Why use WiFi when a physical link can do the job? Using a wired link is often more reliable and removes some security risks associated with wireless access. And what better cable for the job than the ubiquitous, time-tested RS-232? This dual-outlet metal junction box contains RS-232 control electronics to give any device that can speak serial control over the output.
WiFi devices have increased exponentially in popularity over the past 5 years. A larger and larger percentage of the population have WiFi controlled lighting, heating, appliances, and even door locks. The convenience is hard to beat, but wireless communications that aren’t properly secured can be exploited by an attacker. In most domestic use cases, the results would be more annoying than catastrophic. In an industrial setting, on the other hand, the consequences could be much more severe depending on the equipment being controlled. Wireless automation has made progress in industrial equipment, but many factories and workshops still prefer to use wired connections.
RS-232 was introduced all the way back in 1960, but wasn’t standardized until 1969. It can support near real-time speeds, making it ideal for applications that require low latency communication, such as power switching. Though modern computers often don’t have DE-9 serial ports, USB to DE-9 dongles are cheap and commonplace. Some ATX motherboards still have serial ports, and PCI express serial port cards are another option as well. Serial communication has been tried and tested for over 50 years and is extremely reliable when implemented properly.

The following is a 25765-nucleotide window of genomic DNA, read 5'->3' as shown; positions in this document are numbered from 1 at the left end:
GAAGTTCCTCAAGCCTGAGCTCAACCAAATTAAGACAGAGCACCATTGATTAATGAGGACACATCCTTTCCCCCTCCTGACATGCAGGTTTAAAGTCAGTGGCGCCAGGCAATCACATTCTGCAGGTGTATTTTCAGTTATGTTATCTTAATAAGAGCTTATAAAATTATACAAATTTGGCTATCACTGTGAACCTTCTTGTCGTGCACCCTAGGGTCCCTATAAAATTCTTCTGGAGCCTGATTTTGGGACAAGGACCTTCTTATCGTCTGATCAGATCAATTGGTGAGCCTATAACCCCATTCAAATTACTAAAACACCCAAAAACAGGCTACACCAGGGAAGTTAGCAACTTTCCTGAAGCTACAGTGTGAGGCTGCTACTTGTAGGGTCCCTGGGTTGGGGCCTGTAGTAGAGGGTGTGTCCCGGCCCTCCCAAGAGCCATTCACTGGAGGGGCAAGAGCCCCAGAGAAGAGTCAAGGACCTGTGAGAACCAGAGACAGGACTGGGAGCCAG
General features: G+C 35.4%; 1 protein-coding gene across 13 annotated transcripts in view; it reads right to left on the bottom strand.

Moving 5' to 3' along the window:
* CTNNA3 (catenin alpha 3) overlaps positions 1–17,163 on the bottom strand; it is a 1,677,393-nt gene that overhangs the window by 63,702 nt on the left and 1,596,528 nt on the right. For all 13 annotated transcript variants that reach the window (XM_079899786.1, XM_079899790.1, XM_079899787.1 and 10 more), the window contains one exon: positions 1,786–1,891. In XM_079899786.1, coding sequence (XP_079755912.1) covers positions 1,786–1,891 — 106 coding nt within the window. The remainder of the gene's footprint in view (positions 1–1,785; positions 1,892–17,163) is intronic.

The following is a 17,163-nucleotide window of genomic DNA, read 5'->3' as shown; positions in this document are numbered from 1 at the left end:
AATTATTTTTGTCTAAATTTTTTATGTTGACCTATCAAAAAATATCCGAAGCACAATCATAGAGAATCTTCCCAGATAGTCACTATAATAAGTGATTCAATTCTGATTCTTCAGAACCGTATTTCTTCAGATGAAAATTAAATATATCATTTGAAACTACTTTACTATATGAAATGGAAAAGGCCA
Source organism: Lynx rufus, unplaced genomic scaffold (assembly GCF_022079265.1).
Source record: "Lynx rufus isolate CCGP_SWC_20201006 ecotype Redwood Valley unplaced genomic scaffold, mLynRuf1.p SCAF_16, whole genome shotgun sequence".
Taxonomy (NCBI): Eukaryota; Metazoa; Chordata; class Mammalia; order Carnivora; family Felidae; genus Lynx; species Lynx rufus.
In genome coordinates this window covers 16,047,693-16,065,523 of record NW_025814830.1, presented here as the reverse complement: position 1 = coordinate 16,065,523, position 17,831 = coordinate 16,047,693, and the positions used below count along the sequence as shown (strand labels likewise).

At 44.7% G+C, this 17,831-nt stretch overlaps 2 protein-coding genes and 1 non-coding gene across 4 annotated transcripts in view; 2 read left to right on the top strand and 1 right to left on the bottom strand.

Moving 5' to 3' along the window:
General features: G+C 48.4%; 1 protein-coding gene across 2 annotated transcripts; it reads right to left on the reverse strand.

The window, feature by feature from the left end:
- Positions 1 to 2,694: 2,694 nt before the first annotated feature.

This power box may not find its way into the average consumer’s home, but it might be really handy to have in your electronics lab. You could set it up to power all your test equipment, and have it remotely turn them on when needed. It could also see use in amateur radio, where remote usage of base stations has grown in popularity. This box would make an excellent way to power up a radio via computer control.
Whatever the use cases you are thinking of, this box can handle up to 2200W! For safety, we would suggest sticking to under 1200W, especially on 120V. Pretty beefy though! The metal case is an excellent upgrade over common plastic junction boxes. It looks rugged and built-to-last!